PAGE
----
In protocol 1, ventricular tissues for IP and immunoblotting were sampled before and at 10 and 35 min into global ischemia. Wollenberger tongs precooled in liquid nitrogen were used for tissue sampling, and frozen tissues were stored at −80°C until analyses. In protocol 2, hearts were assigned to one of seven pretreatments before 35 min global ischemia: 1) no pretreatment (controls), 2) PC with two cycles of 5 min ischemia and 5 min reperfusion, 3) infusion of a Src inhibitor [5 μM 4-amino-5-(methylphenyl)-7-(t-butyl)pyrazolo[3,4-d]pyrimidine (PP1); BIOMOL International, Plymouth Meeting, PA], 4) infusion of a PKCε inhibitor [100 nM PKCε translocation inhibitory peptide (TIP); Calbiochem/EMD, Darmstadt, Germany], 5) infusion of a p38MAPK inhibitor (1 μM SB-203580; Sigma, St. Louis, MO), 6) infusion of PKCε-TIP and PC, and 7) infusion of SB-203580 and PC. Infusion of the protein kinase inhibitors was commenced at 10 min before ischemia in the groups without PC and at 5 min before PC in the group with PC, and infusion was discontinued at the onset of global ischemia. Ventricular tissues were sampled before and after 10 and 35 min of ischemia in the untreated control and PC groups, and the sampling was performed only at 35 min after the onset of ischemia in the inhibitor control groups and inhibitor plus PC groups.
IP and immunoblotting.
IP of Cx43 and immunoblotting for kinases were performed as in our previous studies (20, 21). In brief, tissues were homogenized in ice-cold Tris buffer containing 20 mM Tris·HCl, 1 mM EGTA, 5 mM NaN3, 50 mM NaCl, 1 mM phenylmethylsulfonyl fluoride (PMSF), 50 mM Na3VO4, and a protease inhibitor cocktail (Complete Mini; Roche Diagnostics, Manheim, Germany). The homogenate was first centrifuged at 600 g for 10 min, and the supernatant was recentrifuged at 10,000 g for 20 min. This 10,000-g pellet was used as the intercalated disc-rich fraction, and 1,000 μg of this fraction were solubilized by 500 μl of IP buffer [20 mM Tris·HCl (pH 7.4), 1 mM EGTA, 5 mM NaN3, 50 mM NaCl, 1 mM PMSF, 50 mM Na3VO4, 1% Triton X-100, 0.5% Nonidet P-40, and a protease inhibitor cocktail] and preincubated with 50 μl protein G magnetic beads (New England BioLabs, Ipswich, MA) for 1 h to remove proteins that can bind nonspecifically to the beads. The supernatant was taken and incubated with 5 μg of anti-Cx43 antibodies or anti-phospho-Ser368-Cx43 antibodies for 1 h, and the mixture was then incubated with 50 μl of fresh beads for 1 h. The beads were washed two times using 500 μl of IP buffer, resuspended in 30 μl of SDS sample loading buffer [125 mM Tris·HCl (pH 6.8), 4.3% SDS, 30% glycerol, 10% β-mercaptoethanol, and 0.01% bromphenol blue], and incubated at 70°C for 5 min. Finally, 20 μl of the supernatant was used for immunoblotting for Src, PKCε, p38MAPK, and phospho-Ser368-Cx43. A Bio-Rad Protein Assay Kit (Bio-Rad, Hercules, CA) was used for protein assay. Samples for immunoblotting were electrophoresed on a 12.5% polyacrylamide gel and then blotted on a polyvinylidene difluoride (PVDF) membrane (Millipore, Bedford, MA). After blocking with a Tris buffer containing 5% nonfat dry milk and 0.1% Tween 20, the blots were incubated with antibodies against c-Src (Santa Cruz Biotechnology, Santa Cruz, CA), PKCε (BD Biosciences, San Jose, CA), p38MAPK (Cell Signaling Technology, Beverly, MA), p38MAPKα (Cell Signaling Technology), p38MAPKβ (Santa Cruz Biotechnology), Cx43 (BD Biosciences), or phospho-Ser368-Cx43 (Cell Signaling Technology). Peroxidase-linked anti-rabbit IgG F(ab′)2 fragments, anti-mouse IgG F(ab′)2 fragments (Amersham Biosciences, Buckinghamshire, UK), and anti-goat IgG (Santa Cruz Biotechnology) were used as secondary antibodies. PVDF membranes were then used for reblotting with anti-Cx43 antibodies after stripping by using a Re-Blot Western Recycling Kit (CHEMICON International, Temecula, CA). Blotted proteins were visualized by using an ECL Western blotting detection kit (Amersham Biosciences) and quantified by a lumino-image analyzer, LAS-2000mini (Fujifilm, Tokyo, Japan). Densities of Src, PKCε, and p38MAPK signals were normalized by Cx43 in reblots of the same PVDF membranes. Specificities of signals in immunoblottings were confirmed in pilot experiments by negative control experiments (i.e., elimination of primary antibodies) and/or use of commercially available positive controls.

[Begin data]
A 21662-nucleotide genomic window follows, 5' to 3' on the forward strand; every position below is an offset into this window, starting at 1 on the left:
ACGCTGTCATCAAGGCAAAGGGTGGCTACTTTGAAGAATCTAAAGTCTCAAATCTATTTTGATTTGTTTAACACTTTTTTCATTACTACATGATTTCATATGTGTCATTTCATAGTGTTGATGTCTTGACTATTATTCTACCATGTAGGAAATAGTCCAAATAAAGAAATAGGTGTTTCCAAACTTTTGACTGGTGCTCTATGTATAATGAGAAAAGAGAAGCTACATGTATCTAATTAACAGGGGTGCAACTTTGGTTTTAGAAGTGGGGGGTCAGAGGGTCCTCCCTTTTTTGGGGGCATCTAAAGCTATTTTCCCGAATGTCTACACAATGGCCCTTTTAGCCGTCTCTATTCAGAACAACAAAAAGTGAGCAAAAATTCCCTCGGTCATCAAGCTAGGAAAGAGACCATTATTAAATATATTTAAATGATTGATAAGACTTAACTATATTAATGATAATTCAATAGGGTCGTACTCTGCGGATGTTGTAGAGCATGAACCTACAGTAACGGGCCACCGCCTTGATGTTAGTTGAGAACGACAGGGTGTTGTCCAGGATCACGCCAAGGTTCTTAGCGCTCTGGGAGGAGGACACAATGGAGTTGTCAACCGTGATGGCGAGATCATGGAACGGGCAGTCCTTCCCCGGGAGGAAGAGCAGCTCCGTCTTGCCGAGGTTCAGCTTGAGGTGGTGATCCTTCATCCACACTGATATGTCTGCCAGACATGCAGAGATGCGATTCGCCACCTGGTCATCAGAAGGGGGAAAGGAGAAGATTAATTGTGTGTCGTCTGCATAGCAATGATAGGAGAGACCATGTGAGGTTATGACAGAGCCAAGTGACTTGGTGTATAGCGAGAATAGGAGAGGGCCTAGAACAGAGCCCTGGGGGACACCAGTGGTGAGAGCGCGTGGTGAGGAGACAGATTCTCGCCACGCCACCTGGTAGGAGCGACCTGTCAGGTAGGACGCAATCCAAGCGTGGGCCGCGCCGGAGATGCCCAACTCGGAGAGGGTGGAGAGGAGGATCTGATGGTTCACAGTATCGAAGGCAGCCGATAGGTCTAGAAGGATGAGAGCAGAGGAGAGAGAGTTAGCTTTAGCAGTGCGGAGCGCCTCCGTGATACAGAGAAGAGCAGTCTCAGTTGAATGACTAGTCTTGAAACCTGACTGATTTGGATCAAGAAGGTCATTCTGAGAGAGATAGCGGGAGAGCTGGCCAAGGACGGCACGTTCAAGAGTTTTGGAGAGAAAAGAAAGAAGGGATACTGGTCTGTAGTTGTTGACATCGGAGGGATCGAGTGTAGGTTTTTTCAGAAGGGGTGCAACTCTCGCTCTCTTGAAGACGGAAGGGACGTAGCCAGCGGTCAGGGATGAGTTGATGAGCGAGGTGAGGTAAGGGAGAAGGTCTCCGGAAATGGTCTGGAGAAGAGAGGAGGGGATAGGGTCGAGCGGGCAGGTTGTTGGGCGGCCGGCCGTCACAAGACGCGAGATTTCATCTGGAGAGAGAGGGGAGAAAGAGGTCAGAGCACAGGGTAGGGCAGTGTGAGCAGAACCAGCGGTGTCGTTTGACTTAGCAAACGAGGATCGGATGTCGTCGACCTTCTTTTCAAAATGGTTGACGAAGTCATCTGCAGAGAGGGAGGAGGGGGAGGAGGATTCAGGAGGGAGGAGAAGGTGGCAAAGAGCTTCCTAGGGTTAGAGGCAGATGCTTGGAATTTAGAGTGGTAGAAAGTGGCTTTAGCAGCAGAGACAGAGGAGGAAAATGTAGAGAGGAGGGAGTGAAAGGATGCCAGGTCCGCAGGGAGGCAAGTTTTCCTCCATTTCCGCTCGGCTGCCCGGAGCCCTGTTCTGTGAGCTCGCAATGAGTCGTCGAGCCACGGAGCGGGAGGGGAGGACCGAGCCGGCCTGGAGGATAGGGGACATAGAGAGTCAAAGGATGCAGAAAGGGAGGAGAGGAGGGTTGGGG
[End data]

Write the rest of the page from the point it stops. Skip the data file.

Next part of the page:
Determination of p38MAPK activity.
Because results of immunoblotting experiments (below) showed that an inhibitor of p38MAPK mimicked the effect of PC on Cx43-p38MAPK interaction, p38MAPK activity in the Cx43 immunoprecipitate was determined by the use of exogenous ATF-2 as a substrate. Intercalated disc-rich fractions were prepared from tissue samples taken 35 min after ischemia with or without PC and immunoprecipitated with anti-Cx43 antibody as described above. The Cx43 immunoprecipitates (1,000 μg) were washed two times with 500 μl of kinase buffer (in mM: 25 Tris·HCl, pH 7.5, 5 β-glycerophosphate, 2 dithiothreitol, 0.1 Na3VO4, and 10 MgCl2) and then incubated with 200 μM ATP and 1 μl ATF-2 fusion protein (Cell Signaling Technologies) in 50 μl kinase buffer at 30°C for 30 min. The reaction was stopped by addition of 25 μl of SDS sample loading buffer, and the reaction mixture was incubated at 70°C for 5 min. Each supernatant (20 μl) was electrophoresed and immunoblotted for phospho-ATF-2 using anti-phospho-ATF-2 antibody (Cell Signaling Technologies).